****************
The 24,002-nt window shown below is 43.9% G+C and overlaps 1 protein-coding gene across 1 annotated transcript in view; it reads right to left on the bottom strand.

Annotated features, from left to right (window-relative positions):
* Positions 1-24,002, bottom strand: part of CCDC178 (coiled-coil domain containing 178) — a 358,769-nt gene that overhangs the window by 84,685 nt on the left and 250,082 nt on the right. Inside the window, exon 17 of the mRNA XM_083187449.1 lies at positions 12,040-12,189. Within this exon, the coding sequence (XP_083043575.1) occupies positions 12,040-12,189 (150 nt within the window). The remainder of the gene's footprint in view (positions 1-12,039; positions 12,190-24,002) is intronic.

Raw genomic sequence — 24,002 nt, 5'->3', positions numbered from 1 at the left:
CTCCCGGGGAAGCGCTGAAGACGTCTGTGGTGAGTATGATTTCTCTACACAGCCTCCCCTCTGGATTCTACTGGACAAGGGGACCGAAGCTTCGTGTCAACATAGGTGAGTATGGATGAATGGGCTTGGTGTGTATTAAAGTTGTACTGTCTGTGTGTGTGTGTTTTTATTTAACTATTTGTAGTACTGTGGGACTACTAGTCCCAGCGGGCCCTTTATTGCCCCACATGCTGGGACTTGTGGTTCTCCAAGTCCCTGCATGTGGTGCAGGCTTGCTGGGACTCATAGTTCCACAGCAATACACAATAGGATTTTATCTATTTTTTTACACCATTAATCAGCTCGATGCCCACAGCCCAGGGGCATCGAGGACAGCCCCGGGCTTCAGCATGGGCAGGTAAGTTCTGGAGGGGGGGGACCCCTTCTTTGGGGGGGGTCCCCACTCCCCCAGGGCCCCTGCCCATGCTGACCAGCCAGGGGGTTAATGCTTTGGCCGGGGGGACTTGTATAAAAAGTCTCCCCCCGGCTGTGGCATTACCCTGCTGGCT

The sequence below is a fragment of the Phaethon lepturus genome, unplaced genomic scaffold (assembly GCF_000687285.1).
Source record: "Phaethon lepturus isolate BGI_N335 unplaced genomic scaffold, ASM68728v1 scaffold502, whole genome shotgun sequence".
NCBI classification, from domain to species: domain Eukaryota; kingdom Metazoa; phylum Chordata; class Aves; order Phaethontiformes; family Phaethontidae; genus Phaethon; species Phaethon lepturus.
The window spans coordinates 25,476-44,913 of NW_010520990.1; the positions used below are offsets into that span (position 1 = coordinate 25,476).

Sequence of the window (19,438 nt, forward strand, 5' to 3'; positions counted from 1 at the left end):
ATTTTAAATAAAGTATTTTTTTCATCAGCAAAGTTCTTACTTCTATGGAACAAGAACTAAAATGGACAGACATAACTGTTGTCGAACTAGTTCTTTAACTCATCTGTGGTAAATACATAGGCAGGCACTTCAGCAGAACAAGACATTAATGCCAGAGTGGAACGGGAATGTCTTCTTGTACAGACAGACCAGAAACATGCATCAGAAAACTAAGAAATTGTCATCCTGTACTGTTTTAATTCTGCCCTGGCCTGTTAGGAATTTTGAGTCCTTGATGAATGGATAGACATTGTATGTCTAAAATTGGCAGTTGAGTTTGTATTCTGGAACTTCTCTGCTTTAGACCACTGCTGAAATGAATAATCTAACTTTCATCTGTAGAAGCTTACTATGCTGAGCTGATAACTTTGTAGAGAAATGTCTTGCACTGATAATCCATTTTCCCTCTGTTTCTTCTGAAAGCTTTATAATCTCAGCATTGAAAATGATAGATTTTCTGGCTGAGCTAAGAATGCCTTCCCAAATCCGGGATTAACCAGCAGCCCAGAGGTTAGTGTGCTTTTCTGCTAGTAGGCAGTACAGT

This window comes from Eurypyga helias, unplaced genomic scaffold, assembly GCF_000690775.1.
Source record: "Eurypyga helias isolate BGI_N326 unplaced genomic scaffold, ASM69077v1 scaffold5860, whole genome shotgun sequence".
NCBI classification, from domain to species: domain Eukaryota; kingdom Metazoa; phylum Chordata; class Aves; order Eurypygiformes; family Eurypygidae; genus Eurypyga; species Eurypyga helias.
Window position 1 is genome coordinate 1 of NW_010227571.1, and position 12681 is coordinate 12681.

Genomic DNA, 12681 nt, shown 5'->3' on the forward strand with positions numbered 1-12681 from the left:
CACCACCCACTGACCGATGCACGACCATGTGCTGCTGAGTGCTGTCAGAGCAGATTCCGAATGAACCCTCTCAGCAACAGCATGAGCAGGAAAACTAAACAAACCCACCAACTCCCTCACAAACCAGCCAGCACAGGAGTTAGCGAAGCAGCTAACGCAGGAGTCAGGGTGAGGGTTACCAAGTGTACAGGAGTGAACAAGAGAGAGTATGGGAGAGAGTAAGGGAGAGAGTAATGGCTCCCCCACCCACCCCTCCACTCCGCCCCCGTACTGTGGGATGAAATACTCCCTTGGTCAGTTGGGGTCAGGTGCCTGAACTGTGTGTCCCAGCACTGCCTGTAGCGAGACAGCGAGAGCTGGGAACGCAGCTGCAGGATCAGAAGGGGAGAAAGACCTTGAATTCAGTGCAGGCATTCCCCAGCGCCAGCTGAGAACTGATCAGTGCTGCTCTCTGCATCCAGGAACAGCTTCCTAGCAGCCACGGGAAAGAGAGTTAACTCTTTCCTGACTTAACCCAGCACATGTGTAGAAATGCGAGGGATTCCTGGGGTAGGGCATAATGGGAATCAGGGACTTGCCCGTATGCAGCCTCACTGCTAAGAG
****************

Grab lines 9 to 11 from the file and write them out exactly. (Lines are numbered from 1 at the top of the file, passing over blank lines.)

The window spans coordinates 25,476-44,913 of NW_010520990.1; the positions used below are offsets into that span (position 1 = coordinate 25,476).

Sequence of the window (19,438 nt, forward strand, 5' to 3'; positions counted from 1 at the left end):
ATTTTAAATAAAGTATTTTTTTCATCAGCAAAGTTCTTACTTCTATGGAACAAGAACTAAAATGGACAGACATAACTGTTGTCGAACTAGTTCTTTAACTCATCTGTGGTAAATACATAGGCAGGCACTTCAGCAGAACAAGACATTAATGCCAGAGTGGAACGGGAATGTCTTCTTGTACAGACAGACCAGAAACATGCATCAGAAAACTAAGAAATTGTCATCCTGTACTGTTTTAATTCTGCCCTGGCCTGTTAGGAATTTTGAGTCCTTGATGAATGGATAGACATTGTATGTCTAAAATTGGCAGTTGAGTTTGTATTCTGGAACTTCTCTGCTTTAGACCACTGCTGAAATGAATAATCTAACTTTCATCTGTAGAAGCTTACTATGCTGAGCTGATAACTTTGTAGAGAAATGTCTTGCACTGATAATCCATTTTCCCTCTGTTTCTTCTGAAAGCTTTATAATCTCAGCATTGAAAATGATAGATTTTCTGGCTGAGCTAAGAATGCCTTCCCAAATCCGGGATTAACCAGCAGCCCAGAGGTTAGTGTGCTTTTCTGCTAGTAGGCAGTACAGT